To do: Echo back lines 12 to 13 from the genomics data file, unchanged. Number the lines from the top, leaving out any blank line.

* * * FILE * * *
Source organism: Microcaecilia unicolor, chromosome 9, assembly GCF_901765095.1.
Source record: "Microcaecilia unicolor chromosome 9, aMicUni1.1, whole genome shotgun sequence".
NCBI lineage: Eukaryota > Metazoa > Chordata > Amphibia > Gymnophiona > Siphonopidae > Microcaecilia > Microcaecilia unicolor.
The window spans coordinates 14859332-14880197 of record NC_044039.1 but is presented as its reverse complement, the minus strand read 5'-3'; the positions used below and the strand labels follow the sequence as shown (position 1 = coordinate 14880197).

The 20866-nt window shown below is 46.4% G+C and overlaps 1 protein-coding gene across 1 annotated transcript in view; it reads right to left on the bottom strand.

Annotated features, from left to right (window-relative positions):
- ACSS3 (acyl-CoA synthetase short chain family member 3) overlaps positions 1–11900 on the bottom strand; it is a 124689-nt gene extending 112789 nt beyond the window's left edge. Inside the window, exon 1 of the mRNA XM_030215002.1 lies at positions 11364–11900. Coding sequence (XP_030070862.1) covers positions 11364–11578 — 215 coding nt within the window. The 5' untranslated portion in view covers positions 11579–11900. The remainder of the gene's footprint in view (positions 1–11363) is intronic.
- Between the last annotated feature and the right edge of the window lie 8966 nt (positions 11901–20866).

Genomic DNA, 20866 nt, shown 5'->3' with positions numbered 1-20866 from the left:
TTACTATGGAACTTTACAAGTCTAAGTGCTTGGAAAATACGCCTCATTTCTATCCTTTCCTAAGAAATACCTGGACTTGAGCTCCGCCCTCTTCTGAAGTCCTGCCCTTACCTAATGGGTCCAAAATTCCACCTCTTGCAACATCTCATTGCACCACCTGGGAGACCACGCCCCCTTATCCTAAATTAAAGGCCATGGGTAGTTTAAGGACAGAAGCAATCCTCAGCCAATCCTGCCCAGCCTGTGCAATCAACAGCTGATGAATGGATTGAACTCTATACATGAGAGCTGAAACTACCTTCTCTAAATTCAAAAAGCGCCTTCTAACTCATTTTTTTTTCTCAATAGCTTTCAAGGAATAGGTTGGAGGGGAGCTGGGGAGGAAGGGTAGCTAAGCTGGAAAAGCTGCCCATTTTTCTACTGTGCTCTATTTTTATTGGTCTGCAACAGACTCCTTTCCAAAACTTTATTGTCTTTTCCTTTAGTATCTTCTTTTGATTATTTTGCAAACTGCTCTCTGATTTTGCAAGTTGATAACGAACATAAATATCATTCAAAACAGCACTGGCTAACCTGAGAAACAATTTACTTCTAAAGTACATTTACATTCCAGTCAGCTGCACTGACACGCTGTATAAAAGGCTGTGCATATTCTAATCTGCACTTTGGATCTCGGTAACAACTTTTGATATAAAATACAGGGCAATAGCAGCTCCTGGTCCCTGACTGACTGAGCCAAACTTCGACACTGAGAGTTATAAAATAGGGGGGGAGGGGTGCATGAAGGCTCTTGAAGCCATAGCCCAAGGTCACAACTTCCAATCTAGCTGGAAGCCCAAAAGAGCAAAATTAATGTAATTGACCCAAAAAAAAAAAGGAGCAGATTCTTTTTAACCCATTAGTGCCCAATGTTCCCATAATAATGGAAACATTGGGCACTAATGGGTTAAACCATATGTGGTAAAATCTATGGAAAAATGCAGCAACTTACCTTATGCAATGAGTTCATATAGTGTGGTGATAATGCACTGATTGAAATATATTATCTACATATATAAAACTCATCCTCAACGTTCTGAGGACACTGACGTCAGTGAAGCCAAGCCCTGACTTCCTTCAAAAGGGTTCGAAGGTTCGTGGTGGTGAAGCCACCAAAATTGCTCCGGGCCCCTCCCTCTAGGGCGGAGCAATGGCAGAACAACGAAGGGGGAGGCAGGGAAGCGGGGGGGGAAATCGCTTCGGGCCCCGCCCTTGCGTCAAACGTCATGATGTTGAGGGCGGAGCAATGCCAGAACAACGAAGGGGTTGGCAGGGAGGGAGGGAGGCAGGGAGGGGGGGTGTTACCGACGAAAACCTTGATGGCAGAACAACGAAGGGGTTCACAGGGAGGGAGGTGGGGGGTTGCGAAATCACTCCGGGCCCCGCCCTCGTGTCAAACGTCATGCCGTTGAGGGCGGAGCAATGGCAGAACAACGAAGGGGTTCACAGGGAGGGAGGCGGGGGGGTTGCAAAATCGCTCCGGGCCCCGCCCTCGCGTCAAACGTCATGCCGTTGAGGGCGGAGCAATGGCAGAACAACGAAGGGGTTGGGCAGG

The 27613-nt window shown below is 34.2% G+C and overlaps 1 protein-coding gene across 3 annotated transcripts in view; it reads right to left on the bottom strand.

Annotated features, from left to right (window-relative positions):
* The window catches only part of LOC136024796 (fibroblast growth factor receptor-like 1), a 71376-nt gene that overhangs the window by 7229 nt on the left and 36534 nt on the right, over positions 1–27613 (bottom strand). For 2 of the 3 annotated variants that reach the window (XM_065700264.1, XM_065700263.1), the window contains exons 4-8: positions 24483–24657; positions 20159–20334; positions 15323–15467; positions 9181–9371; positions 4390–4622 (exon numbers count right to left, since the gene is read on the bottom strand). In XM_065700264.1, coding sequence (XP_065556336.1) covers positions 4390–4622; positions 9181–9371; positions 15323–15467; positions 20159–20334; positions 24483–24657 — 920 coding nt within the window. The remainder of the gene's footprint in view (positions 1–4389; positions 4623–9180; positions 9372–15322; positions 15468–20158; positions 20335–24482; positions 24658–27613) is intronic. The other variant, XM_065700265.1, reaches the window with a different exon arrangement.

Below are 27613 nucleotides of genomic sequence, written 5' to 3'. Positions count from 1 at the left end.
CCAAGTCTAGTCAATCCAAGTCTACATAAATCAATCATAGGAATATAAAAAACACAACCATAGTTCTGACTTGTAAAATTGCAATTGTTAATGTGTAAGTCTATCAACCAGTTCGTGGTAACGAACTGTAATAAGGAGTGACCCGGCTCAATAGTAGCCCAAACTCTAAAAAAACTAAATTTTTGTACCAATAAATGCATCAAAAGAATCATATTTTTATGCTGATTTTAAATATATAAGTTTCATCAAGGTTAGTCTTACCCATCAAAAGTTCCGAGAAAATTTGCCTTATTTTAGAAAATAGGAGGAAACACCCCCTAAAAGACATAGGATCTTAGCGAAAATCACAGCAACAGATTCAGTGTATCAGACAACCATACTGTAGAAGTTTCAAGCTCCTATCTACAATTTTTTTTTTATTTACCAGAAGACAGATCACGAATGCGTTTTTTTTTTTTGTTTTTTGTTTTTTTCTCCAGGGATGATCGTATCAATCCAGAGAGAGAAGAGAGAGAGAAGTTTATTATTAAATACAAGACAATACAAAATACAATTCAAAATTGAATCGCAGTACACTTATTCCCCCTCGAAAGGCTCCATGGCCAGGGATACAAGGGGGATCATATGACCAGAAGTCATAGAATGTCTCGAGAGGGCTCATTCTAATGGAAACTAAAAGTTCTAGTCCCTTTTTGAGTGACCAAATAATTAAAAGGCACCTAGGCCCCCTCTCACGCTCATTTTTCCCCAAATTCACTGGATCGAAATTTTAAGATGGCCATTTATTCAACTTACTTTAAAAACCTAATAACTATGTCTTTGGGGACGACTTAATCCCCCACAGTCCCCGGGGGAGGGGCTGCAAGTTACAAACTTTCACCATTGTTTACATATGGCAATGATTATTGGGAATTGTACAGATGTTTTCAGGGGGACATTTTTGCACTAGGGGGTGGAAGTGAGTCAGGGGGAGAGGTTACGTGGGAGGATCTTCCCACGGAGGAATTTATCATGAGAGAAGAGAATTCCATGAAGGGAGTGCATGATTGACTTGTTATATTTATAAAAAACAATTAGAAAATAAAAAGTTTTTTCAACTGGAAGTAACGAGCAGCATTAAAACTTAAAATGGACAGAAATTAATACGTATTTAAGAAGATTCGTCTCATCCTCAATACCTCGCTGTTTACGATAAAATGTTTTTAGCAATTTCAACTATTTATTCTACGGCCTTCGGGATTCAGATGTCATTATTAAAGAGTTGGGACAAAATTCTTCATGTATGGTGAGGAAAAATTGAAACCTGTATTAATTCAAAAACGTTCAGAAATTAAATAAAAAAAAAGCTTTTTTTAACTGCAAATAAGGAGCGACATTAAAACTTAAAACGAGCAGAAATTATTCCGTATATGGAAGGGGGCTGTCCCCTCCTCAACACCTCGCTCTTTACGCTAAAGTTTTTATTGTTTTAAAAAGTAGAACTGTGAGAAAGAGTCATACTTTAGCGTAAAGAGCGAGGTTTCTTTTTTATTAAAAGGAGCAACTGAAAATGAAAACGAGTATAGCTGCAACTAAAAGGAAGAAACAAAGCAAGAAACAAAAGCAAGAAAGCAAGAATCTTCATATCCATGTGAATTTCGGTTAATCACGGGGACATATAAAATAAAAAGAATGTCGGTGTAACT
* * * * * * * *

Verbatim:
Annotated features, from left to right (window-relative positions):
* The window catches only part of LOC136024796 (fibroblast growth factor receptor-like 1), a 71376-nt gene that overhangs the window by 7229 nt on the left and 36534 nt on the right, over positions 1–27613 (bottom strand). For 2 of the 3 annotated variants that reach the window (XM_065700264.1, XM_065700263.1), the window contains exons 4-8: positions 24483–24657; positions 20159–20334; positions 15323–15467; positions 9181–9371; positions 4390–4622 (exon numbers count right to left, since the gene is read on the bottom strand). In XM_065700264.1, coding sequence (XP_065556336.1) covers positions 4390–4622; positions 9181–9371; positions 15323–15467; positions 20159–20334; positions 24483–24657 — 920 coding nt within the window. The remainder of the gene's footprint in view (positions 1–4389; positions 4623–9180; positions 9372–15322; positions 15468–20158; positions 20335–24482; positions 24658–27613) is intronic. The other variant, XM_065700265.1, reaches the window with a different exon arrangement.